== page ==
An NIH sponsored study finds that women with osteoporosis showed biochemical evidence of increased bone formation when given Parathyroid Hormone treatment, even after they had been on alendronate (Fosamax) for long periods. A cyclic regimen of parathyroid hormone might be as effective as a daily regimen at increasing bone density of the spine, even when less of the PTH drug is used. Increasing bone density reduces the risk of fractures, which are the major complication of osteoporosis.
The results of the study are reported in the August 11 issue of The New England Journal of Medicine. The principal investigator and lead author of the study is Felicia Cosman M.D., medical director of the Clinical Research Center and osteoporosis specialist at Helen Hayes Hospital in West Haverstraw, New York.
The study evaluated whether patients treated with long-term alendronate, a standard medication for osteoporosis, have a good response to parathyroid hormone treatment. Prior investigations had led to questions about whether these two medications could be used in combination or in sequence. The study also addressed whether short, three-month cycles of parathyroid hormone therapy could be as effective as daily administration. Parathyroid hormone, or PTH, initially stimulates bone formation and later increases the entire bone remodeling process, which includes both degradation and rebuilding of bone. The concept of cyclic administration of parathyroid hormone was based on the hypothesis that early direct stimulation of bone formation by parathyroid hormone might be more important to the ultimate accrual of bone mineral density than later activation of bone remodeling by parathyroid hormone.
Researchers randomly assigned 126 women with osteoporosis who had been taking alendronate for at least one year to daily parathyroid hormone injections, 3-month PTH injections alternating with 3-month periods without parathyroid hormone, or alendronate alone for 15 months. Women in the two PTH groups also stayed on alendronate. The women were recruited at Helen Hayes Hospital and at the Saint Barnabas Osteoporosis Center in Livingston, New Jersey and were given PTH 1-34, which is the same compound currently marketed by Eli Lilly as Forteo.
In both parathyroid hormone groups, markers of bone formation activity rose prominently and rapidly. Among the women, who were receiving cyclic treatment, bone formation declined during cycles without parathyroid hormone and increased again during periods when the medication was administered. Bone breakdown also increased in both PTH groups but increased progressively more in the daily treatment group than in the cyclic-therapy group. The greater ratio of bone building to bone breakdown activity in the cyclic group may explain why the cyclic regimen was as effective as the daily regimen at improving bone density, despite the fact that only 60% of the drug was used in the cyclic regimen.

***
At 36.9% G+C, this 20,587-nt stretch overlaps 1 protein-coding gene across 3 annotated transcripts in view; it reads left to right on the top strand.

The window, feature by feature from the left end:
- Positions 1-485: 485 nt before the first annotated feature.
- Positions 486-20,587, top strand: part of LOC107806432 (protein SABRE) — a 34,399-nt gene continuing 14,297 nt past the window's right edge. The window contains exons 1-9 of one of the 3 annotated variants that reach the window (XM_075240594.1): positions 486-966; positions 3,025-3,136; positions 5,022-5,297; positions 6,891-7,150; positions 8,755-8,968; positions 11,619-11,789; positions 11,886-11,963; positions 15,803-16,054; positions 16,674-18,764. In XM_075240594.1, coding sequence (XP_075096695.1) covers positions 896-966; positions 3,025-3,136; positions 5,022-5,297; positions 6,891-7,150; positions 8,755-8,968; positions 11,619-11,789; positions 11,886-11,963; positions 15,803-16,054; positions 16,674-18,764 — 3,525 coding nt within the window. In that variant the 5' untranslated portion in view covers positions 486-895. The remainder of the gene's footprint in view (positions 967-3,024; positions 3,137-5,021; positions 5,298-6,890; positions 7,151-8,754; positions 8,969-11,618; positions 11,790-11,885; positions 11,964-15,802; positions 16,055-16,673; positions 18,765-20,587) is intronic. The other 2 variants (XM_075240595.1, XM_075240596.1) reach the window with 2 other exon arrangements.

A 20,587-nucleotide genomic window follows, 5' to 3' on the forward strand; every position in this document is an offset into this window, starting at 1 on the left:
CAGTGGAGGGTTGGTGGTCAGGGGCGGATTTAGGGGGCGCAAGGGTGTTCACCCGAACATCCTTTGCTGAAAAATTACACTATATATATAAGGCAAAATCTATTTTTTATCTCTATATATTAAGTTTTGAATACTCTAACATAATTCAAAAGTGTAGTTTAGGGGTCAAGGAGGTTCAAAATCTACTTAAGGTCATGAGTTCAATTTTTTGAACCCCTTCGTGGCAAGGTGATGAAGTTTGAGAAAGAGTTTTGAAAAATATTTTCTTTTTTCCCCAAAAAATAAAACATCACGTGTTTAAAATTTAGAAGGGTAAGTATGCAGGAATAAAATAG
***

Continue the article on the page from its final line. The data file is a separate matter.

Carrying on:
The data suggest that, after prior and continuing treatment with alendronate, the administration of parathyroid hormone stimulates bone formation and enhances spinal bone mass. “Many women with osteoporosis who have previously been treated with bisphosphonates might benefit from PTH therapy,” states Cosman. “Treatment with PTH should be considered for patients who have previously received alendronate or other bisphosphonates and are still at high risk for fracture.” She suggests that parathyroid hormone may further reduce the incidence of vertebral deformity in patients who have previously been treated with alendronate, although this possibility would need to be confirmed in a larger trial.
The data additionally suggest that intermittent cyclic treatment with PTH produces effects on bone mineral density similar to those induced by daily administration, but at a lower cost and with less effort on the part of patients.
The study did not address the distinct clinical issue of concomitant treatment with PTH and alendronate in patients who have never been treated for osteoporosis. That is the subject of a companion article in the same issue of The New England Journal of Medicine. That article indicates that for women, who have not been on bisphosphonate medications previously, the use of PTH followed by alendronate may be the most effective bone building sequence.
PTH 1-34 is the first bone-building drug to be used to treat osteoporosis, and is currently approved as Forteo for use for up to two years in postmenopausal women and men at high risk of osteoporosis related fracture.
This study was sponsored by the National Institute of Arthritis, Musculoskeletal and Skin Disorders, part of the NIH. Other investigators of the study were Jeri Nieves, PhD., Marsha Zion, M.S., Lillian Woelfert, R.N., and Robert Lindsay, M.D., all with the Clinical Research Center at Helen Hayes Hospital, and Marjorie Luckey, M.D. from St. Barnabas Osteoporosis Center in Livingston, NJ.
For additional information about osteoporosis, visit the website of the New York State Osteoporosis Prevention and Education Program at www.nysopep.org.